Posted by: DHE Rwanda | August 18, 2011

The Banda Chronicles, Vol. 3: Any Pants in a Storm

Fortunately for me, my shorts at least dried out by the next day, so I was not forced to go pantsless on our next excursion. Ever helpful, the village had identified a couple of sites they thought night be suitable for implementing a microgrid, so we got up at 7 (blah) to trek around the hills with a troop of villagers, as well as Sarah and Jarod. They had two sites in mind, but it turned out that neither was practical for electrifying Banda. The first was about 45 minutes’ walk from Banda and might have been about right for a cross-flow turbine, but wasn’t practical for our purposes. The second one, it transpired, was practically all the way back into Murambi, so we wrote that one off as well. That afternoon, we returned to Nyiragasigo to determine what repairs needed to be undertaken and explore potential for expansion, along with Elise, Thomas, Theogene, a villager named either Roland or Laurent (Rwandans tend to mix up r’s and l’s, so it was hard to tell which), and the usual gaggle of spectating toddlers. The path up was still slick from the previous day’s rain, and we could see why the villagers weren’t exactly stoked about using the site, even when it worked perfectly. Here’s why.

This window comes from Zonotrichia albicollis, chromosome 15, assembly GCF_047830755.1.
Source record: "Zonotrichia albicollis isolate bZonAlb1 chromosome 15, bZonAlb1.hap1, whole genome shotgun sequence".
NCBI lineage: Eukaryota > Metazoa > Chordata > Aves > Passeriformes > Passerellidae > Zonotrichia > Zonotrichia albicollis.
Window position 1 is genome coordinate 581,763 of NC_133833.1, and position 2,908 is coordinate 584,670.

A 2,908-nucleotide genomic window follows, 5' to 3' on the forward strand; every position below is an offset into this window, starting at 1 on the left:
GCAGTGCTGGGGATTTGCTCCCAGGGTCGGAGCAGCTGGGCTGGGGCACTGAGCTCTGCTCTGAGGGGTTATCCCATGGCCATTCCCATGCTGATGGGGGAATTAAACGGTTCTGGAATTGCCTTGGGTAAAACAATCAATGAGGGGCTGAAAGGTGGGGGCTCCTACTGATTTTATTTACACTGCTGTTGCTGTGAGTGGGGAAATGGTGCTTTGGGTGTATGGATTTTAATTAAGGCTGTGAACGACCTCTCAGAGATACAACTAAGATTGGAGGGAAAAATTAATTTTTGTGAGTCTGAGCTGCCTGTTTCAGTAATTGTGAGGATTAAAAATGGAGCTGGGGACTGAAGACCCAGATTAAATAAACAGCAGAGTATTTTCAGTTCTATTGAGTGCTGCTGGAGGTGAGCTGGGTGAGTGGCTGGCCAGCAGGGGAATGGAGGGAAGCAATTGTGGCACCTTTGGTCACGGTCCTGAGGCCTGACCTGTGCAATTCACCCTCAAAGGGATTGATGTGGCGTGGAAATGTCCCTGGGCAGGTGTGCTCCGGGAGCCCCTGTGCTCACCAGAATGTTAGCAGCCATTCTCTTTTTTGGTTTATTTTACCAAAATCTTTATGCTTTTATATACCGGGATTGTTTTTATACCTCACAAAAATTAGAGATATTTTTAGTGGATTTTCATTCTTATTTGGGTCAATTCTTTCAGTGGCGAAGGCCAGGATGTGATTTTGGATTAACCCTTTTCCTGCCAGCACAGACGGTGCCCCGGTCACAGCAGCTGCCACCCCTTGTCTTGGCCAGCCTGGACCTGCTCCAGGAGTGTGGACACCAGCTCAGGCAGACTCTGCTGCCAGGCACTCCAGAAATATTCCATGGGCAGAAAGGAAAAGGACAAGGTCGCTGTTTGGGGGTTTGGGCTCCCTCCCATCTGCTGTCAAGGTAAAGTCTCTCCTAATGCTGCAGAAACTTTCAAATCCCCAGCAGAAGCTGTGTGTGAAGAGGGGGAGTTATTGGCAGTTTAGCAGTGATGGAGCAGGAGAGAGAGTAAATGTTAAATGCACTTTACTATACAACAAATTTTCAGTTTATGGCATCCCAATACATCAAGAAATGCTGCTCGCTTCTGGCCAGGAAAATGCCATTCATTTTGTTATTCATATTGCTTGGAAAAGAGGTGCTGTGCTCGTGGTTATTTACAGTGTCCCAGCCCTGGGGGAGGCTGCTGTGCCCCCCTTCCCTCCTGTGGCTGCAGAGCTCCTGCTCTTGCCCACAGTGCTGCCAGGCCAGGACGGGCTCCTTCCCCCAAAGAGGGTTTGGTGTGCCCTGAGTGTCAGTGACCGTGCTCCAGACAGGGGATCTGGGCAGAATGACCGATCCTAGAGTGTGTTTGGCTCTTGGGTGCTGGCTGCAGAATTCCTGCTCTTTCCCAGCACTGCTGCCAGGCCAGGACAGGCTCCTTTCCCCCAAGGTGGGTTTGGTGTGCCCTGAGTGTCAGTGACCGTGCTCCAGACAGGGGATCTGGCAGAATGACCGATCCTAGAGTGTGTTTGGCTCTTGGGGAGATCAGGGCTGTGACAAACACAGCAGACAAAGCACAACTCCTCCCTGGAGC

Mad slippery.

Imagine trying to walk up or down this. Not too bad, right? Now imagine doing it after, or worse yet, during one of those torrential African downpours. Now imagine trying to do it while carrying a fifty pound, acid-filled hunk of metal and you’ll have a pretty good idea of the villagers’ objections.On our last visit to the site, following one of these deluges, Ted, Emily and I all wiped out on the way down. Then it started to rain yet again, so for the third time in four days we booked it for the guesthouse in sodden clothes over muddy paths. But at least we had a new can of Nido.

Our last day in town was, by and large, uneventful; we met with Pascal to discuss plans for the team’s return in a week, and visited the Friday market. On Saturday, we made the long trek up the hill to get back to the bus station and played a pickup game of ultimate Frisbee with Jeremiah and some of the other friends we’d made that week, then boarded the bus for the five hour bus ride back to Kigali, the first hour of which was nauseating. We weaved back and forth on the crummy forest roads; poor Ted got thrown up on by the girl sitting next to him, and I felt less than stellar myself. But all things must end, good or bad, and soon enough we found ourselves back in Kigali, ready for the next set of adventures.

Wiley

 

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